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fungus gnats on vegetable seedlings

Posted by love2garden-nc 7 (My Page) on
Fri, Jul 13, 12 at 23:18

looking for suggestions on getting rid of these pests. I just saw 3 or 4 of them tonight for the first time flying around my flats with fall veggie seedlings. I have read about mixing soap with water and spraying plants and soil. anyone know if this works and recommended amounts of soap to water? Also read about mixing mosquito dunks in water used to water seedlings-is this ok to use on veggies? any other suggestions? i appreciate any ideas-this is my first attempt at starting my own seedlings. btw seedlings range from 2-4 weeks old.

Follow-Up Postings:

RE: fungus gnats on vegetable seedlings

The BT ingredient in mosquito dunks works on the larvae in the soil which is what does the plant damage. It will not harm the plants at all. Al

RE: fungus gnats on vegetable seedlings

In the future, don't use peat. Fungus gnats are a sign of too-wet conditions. Never seen any unless there was peat involved.

RE: fungus gnats on vegetable seedlings

thanks for the info. i made a note in my notebook that its ok to use the dunks with veggies plants-the old memory just isnt what it use to be. on the peat- i used miracle gro seed starter mix. i looked at the ingredients and it does include peat. the top layer of soil seems to get crusty-is that normal? what is your favorite starter soil to use? thanks again for all the info-i am really enjoying the fall seedlings.

RE: fungus gnats on vegetable seedlings

I have found a good way to control and prevent fungal gnats. Even when growing indoors in low ventilation, with a little TLC and control measures you will be fungal gnat free!

I mix spray bottles of water and Murphy's Oil Soap (About 2-3 tbsp per spray bottle) Spray the leaves and soil once daily for about 7 days. ensure that you check the undersides of the leaves as well.

Make sure you liberally apply, as the gnats should be soaked in it.

It will NOT hurt the plant to have the solution on the leaves, i've used it for years and have yet to have a problem.

-Mitchell Haase

RE: fungus gnats on vegetable seedlings

I sow veggie seeds directly outside, and don't try to grow things that won't do well that way, but certainly understand the desire and commend your efforts! I know whatever I've grown won't have any nasty stuff on it, and it's easier and healthier to avoid an avoidable problem by not allowing the abundance of moisture required for fungus gnats to live. House plants have taught me this but the gnats don't care what kind of plants they are as long as there is moist organic material in which to breed. Indoor seed sowers usually tout the benefits of sterilization (of the soil and pots) so you may want to investigate that for next time, in conjunction with cutting back on the water a bit.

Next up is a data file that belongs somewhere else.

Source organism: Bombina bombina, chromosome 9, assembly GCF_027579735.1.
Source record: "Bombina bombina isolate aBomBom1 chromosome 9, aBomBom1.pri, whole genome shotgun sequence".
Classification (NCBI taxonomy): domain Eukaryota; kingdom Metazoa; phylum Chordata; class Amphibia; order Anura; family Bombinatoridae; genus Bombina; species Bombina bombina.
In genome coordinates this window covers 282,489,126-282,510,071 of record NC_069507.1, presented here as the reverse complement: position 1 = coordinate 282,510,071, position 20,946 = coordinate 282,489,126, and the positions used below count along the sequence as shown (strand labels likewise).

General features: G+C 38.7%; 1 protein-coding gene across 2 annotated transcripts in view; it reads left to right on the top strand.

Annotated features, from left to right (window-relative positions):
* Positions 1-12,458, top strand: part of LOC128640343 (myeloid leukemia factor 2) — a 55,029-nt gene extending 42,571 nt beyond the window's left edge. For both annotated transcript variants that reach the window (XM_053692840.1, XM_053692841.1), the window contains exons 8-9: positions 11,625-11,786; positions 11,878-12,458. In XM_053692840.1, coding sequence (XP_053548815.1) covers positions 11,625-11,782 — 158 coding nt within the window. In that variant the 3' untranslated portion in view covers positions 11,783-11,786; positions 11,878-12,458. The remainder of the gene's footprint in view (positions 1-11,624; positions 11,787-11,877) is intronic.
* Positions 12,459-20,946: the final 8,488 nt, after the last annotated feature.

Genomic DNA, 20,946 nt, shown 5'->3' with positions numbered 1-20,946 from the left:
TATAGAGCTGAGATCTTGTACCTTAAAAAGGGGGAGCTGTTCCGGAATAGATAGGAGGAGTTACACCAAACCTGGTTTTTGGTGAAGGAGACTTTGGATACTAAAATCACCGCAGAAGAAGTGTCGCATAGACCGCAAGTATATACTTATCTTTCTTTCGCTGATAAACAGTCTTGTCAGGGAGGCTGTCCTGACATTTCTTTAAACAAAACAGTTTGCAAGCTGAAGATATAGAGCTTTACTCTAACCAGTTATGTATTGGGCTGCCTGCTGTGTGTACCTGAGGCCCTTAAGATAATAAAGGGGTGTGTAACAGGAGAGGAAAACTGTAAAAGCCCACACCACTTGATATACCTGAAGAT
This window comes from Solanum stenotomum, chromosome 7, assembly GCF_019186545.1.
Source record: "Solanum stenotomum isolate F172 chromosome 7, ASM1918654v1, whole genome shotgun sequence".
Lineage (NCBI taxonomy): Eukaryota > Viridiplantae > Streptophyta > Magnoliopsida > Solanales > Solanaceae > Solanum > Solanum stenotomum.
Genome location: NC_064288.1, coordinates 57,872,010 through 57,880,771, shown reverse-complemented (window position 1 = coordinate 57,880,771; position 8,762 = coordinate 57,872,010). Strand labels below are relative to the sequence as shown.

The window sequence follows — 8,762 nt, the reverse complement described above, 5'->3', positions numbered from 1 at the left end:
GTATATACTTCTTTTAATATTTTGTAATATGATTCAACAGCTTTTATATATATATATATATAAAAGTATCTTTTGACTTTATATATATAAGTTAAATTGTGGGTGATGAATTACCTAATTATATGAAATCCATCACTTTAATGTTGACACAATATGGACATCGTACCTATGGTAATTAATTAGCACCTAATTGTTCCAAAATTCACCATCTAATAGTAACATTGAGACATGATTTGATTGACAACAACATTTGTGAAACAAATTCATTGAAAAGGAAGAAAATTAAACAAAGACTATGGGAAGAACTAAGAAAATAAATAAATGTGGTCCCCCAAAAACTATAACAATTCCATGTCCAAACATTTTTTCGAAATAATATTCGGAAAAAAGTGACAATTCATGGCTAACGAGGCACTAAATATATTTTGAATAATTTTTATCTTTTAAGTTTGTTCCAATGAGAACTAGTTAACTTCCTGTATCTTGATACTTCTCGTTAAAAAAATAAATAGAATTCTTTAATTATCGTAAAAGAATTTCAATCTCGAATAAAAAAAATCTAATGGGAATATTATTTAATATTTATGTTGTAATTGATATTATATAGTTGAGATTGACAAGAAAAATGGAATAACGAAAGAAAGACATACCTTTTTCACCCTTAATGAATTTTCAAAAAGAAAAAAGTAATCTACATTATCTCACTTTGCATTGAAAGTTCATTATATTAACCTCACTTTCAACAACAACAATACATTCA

RE: fungus gnats on vegetable seedlings

Nearly all soilless potting mediums use peat as the primary ingredient; seed germinating mixes are just finer textured. That's not about to change anytime soon. But it is not that difficult to prevent fungus gnat infestations. It's great to get a several week jump start on our veggies and flowers, but not if those gnats become a nuisance.

I'm going to suggest that you fill your flats with a good potting that you might use for your houseplants....perhaps with perlite added for even better porosity. Then add a good dusting of your seed starting mix on top.

Water your flats thoroughly with a gentle spray so that you don't compress all of the air out of the mix. Sow your seeds on top of the moist and drained flats, then dust a layer of the starting mix on top. Use a plant mister to completely saturate the seeds and that final layer. After draining again, cover the flat so that you won't have to water again while the seeds are germinating.

Once the seeds have germinated, begin to expose the flats to real air and sunlight. If the top layer becomes crusty, keep the surface gently stirred. Use a pencil or a bamboo skewer for the job.
A crust will prevent the flat from drying uniformly and can create a great environment for the fungus gnats.

Seedlings should NOT stay in that fine-textured starter mix for any longer than it takes for them to reach a transplanting size. That is just a matter of days. If you are growing plants in that stuff....stop. Adapt to that dusting technique and your seedlings will be much better off.

The secrets to preventing these pests aren't secret at all. Use a good, porous soilless medium with only a tiny layer of the starter stuff; provide good air circulation and lots of light; do not over water. I never sterilize my potting or propagating mediums.
Mosquito dunk-water works great....use it only when you would ordinarily water, not more.

I would be remiss if I didn't mention that lots of people have problems with Miracle grow. The peat must be too finely milled
to create a porous, fast draining medium.

RE: fungus gnats on vegetable seedlings

Just wanted to say thanks for sharing your knowledge. I never saw anymore gnats--I did cut back on the watering for a bit. So I guess I jumped to conclusions to quickly. Anyhow, I made note of all this info and will know what to do if I do get them next time. And I'm looking for a different soil--thanks again and have a wonderful day:-)

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